A real John Wayne leaves us won­der­ing how we would en­dure a bru­tal at­tack

A real John Wayne leaves us won­der­ing how we would en­dure a bru­tal at­tack

RSWLiving - - Features - BY CRAIG GAR­RETT

It’s hardly the set­ting for an am­bush. The tamed river is wide, a quar­ter mile or so, one side a sea­wall with docks and shops, the other a rock em­bank­ment lead­ing to a paved road. It’s the com­mer­cial district in Moore Haven, which is ru­ral cen­tral Florida, but not quite the Ever­glades.

There is a spot on that stretch of the Caloosahat­chee that’s iffy, where a large tree with heavy branches sags into the river along the em­bank­ment, the only heavy con­ceal­ment on ei­ther side of the broad river. It turned out to be a good ’gator hid­ing spot.

On a hot July day in 2012, Kaleb “Fred” Lang­dale and two boys swam that point in the river. Another boy and a girl cheered from the docks. There was no fear of swim­ming the brack­ish Caloosahat­chee.

Lang­dale’s public or­deal be­gan when a bull al­li­ga­tor made a rare move on the boys rac­ing back and forth across the Caloosahat­chee. The 10-footer had lain in

wait un­der the sag­ging branches. Lang­dale’s right fore­arm was snatched off, and with it tasks as sim­ple as zip­ping pants.

Sud­denly the world wanted to know “Gator Fred” Lang­dale, about his defiant fight in the river and seem­ing in­dif­fer­ence to his loss. Look­ing back, how­ever, Lang­dale notes that an al­li­ga­tor at­tack is a cruel way to gain no­to­ri­ety. Al­li­ga­tors are so me­chan­i­cal, so brute stupid. The in­stinct upon meet­ing Lang­dale, as guile­less as a puppy, is a wish for the town to have avenged the at­tack― which it did, killing the al­li­ga­tor within hours.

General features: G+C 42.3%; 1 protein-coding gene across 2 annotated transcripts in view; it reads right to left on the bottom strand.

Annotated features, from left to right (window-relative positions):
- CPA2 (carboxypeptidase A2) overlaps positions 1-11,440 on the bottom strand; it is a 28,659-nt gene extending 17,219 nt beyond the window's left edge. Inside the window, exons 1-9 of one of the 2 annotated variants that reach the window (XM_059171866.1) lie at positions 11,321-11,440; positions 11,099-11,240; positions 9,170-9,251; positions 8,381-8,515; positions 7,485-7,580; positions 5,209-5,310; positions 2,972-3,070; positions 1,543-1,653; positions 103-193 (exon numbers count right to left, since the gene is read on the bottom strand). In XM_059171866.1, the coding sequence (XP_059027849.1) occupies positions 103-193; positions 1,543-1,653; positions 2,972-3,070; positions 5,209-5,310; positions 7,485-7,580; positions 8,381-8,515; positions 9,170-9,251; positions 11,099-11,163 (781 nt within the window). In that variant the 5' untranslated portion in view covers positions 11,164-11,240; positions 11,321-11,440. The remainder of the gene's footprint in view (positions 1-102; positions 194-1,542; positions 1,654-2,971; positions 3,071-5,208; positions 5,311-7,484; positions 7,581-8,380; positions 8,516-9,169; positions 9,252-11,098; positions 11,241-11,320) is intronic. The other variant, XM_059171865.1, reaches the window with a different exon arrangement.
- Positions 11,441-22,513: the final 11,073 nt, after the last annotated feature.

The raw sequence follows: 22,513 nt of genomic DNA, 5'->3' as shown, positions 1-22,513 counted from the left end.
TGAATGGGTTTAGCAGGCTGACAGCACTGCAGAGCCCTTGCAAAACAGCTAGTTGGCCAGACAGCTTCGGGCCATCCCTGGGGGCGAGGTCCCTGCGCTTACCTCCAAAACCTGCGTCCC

And yet Lang­dale, now 20, is re­mark­ably good-na­tured and op­ti­mistic. That he sur­vived is good. But that he en­dures, that he tells you things are OK, that’s the story.

Lang­dale is not alone, of course. Al­li­ga­tor at­tacks on hu­mans do oc­cur oc­ca­sion­ally, and are of­ten deadly. A dozen or so peo­ple have died in Florida since 2000, in­clud­ing two on Sani­bel — Janie Melsek and Robert Steele died from al­li­ga­tor-in­flicted bites. The city has im­posed heavy fines and re­stric­tions on feed­ing al­li­ga­tors, which by most ac­counts en­cour­ages them to at­tack.

Un­der­stand­ing Kaleb Lang­dale is to won­der whether you would main­tain his amaz­ing op­ti­mism, mi­nus a fore­arm and the weird stig­mas of a wild an­i­mal at­tack. Could you cope with the phantom pain am­putees say is very real, that Lang­dale lightly med­i­cates to soften?

Lang­dale was fit­ted with a pros­thetic fore­arm, his non­dom­i­nant left hand re­con­di­tioned to hold a fork and tap a key­board. He uses pin­cers on the pros­thetic arm to grip or steady what he’s hold­ing, his left hand to fin­ish the chore. Un­ty­ing a knot­ted rope is an ex­am­ple, or hitch­ing a trailer to a truck, as he did dur­ing a visit to talk about his in­jury. The ma­chine on the trailer was a four-wheeler to hunt wild boar. He has a hand­gun on his left hip, a shot­gun he racks with his hand. Only once did his hand­i­cap im­pede the trip―when the pros­thetic de­vice came apart, ap­par­ently from grap­pling with air­boats and heavy ma­chines at the fam­ily’s home, where a dozen or so hunt­ing dogs are also kept fenced. He screwed the arm back to­gether in less than a minute. “I can still shoot and hunt and work,” says Lang­dale, wear­ing a crooked smile. “Hey, I know a guy missing two arms, and he’s fine. I have noth­ing to com­plain about.”

Lang­dale, an avid hunter, uses his left hand to write, drive and grip a gun.

Kaleb “Fred” Lang­dale, now 20, sur­vived an al­li­ga­tor at­tack in 2012.

Lang­dale swam from this Moore Haven dock on the Caloosahat­chee the day he was at­tacked. The al­li­ga­tor, mea­sur­ing more than 10 feet, was cap­tured and killed af­ter the at­tack.

Newspapers in English

Newspapers from USA

© PressReader. All rights reserved.